Intracranial pressure

Gorham-Stout syndrome affecting the temporal bone with cerebrospinal fluid leakage

Authors: Morimoto N, Ogiwara H, Miyazaki O, Kitamuara M, Nishina S, Nakazawa A, Maekawa T, Morota N.

Gorham-Stout syndrome is a rare disorder characterized by progressive osteolysis that leads to the disappearance of bone. Lymphvascular proliferation causes the local destruction of bony tissue. Owing to the low incidence of this syndrome, little is known about its etiology or treatment. We present an 11-year-old girl with Gorham-Stout syndrome that involved right petrous apex in temporal bone and upper clivus, which cause intracranial pressure increase and cerebrospinal fluid (CSF) leakage. The patient required surgical repair of CSF leakage by extradural middle fossa approach with temporal fascia flap. Combined treatment with interferon and propranolol prevented the progression of osteolysis.
Copyright © 2013 Elsevier Ireland Ltd. All rights reserved.

Significant Practice Pattern Variations Associated With Intracranial Pressure Monitoring

Authors: Olson DM, Lewis LS, Bader MK, Bautista C, Malloy R, Riemen KE, McNett MM.

PURPOSE: The purpose of this study was to describe nursing practice in the care of patients with intracranial pressure monitoring. Although standards for care of such patients have been established, there continue to be variations in the nursing practice.
METHODS: This was an observational study in which data were collected from 28 nurse-patient dyads at 16 different hospitals across the United States. Each dyad was observed for 2 hours; nursing actions and patient responses including intracranial pressure readings were documented.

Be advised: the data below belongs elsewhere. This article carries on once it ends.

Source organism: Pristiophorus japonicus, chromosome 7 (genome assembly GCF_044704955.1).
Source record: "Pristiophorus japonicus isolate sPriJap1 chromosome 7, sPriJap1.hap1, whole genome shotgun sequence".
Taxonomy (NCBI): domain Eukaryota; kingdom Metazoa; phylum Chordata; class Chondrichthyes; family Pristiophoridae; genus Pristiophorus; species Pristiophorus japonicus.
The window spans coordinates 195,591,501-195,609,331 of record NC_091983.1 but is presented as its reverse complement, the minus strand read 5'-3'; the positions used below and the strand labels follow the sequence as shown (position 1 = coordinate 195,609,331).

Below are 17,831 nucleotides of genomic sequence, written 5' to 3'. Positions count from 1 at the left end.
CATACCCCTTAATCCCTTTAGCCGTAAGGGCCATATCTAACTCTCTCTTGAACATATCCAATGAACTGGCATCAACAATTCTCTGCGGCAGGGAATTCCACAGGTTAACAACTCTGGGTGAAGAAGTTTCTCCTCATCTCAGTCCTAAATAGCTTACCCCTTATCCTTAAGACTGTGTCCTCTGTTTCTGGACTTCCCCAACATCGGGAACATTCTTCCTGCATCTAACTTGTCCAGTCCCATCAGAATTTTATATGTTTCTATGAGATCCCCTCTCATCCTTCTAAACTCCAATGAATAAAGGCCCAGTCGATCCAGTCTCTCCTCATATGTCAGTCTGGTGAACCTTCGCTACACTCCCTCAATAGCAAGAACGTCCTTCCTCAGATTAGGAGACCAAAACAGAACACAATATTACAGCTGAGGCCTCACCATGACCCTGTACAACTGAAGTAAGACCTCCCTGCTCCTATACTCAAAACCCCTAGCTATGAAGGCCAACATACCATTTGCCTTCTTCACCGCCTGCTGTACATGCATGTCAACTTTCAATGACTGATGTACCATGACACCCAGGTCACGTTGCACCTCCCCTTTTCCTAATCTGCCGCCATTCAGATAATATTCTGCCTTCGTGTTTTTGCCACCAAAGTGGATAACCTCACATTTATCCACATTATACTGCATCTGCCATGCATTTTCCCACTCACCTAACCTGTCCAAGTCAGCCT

RESULTS: Differences in the care of patients with intracranial pressure monitoring were prevalent. Variations in practice were prompted by healthcare provider prescriptions as well as nursing decisions. Prescriptions and interventions were often not supported by the available scientific evidence.
VIDEO ABSTRACT: For more insights from the authors, see Supplemental Digital Content 1, at

Salt or sugar for your injured brain? A meta-analysis of randomised controlled trials of mannitol versus hypertonic sodium solutions to manage raised intracranial pressure in traumatic brain injury

Authors: Rickard AC, Smith JE, Newell P, Bailey A, Kehoe A, Mann C.

BACKGROUND: Rising intracranial pressure (ICP) is a poor prognostic indicator in traumatic brain injury (TBI). Both mannitol and hypertonic sodium solutions are used to treat raised ICP in patients with TBI.
OBJECTIVE: This meta-analysis compares the use of mannitol versus hypertonic sodium solutions for ICP control in patients with TBI.
DATA SOURCES AND STUDY ELIGIBILITY: Randomised clinical trials in adults with TBI and evidence of raised ICP, which compare the effect on ICP of hypertonic sodium solutions and mannitol.
METHODS: The primary outcome measure is the pooled mean reduction in ICP. Studies were combined using a Forest plot.
RESULTS: Six studies were included, comprising 171 patients (599 episodes of raised ICP). The weighted mean difference in ICP reduction, using hypertonic sodium solutions compared with mannitol, was 1.39 mm Hg (95% CI -0.74 to 3.53).
LIMITATIONS: Methodological differences between studies limit the conclusions of this meta-analysis.
CONCLUSIONS: The evidence shows that both agents effectively lower ICP. There is a trend favouring the use of hypertonic sodium solutions in patients with TBI.

Surgical treatment of elevated intracranial pressure: decompressive craniectomy and intracranial pressure monitoring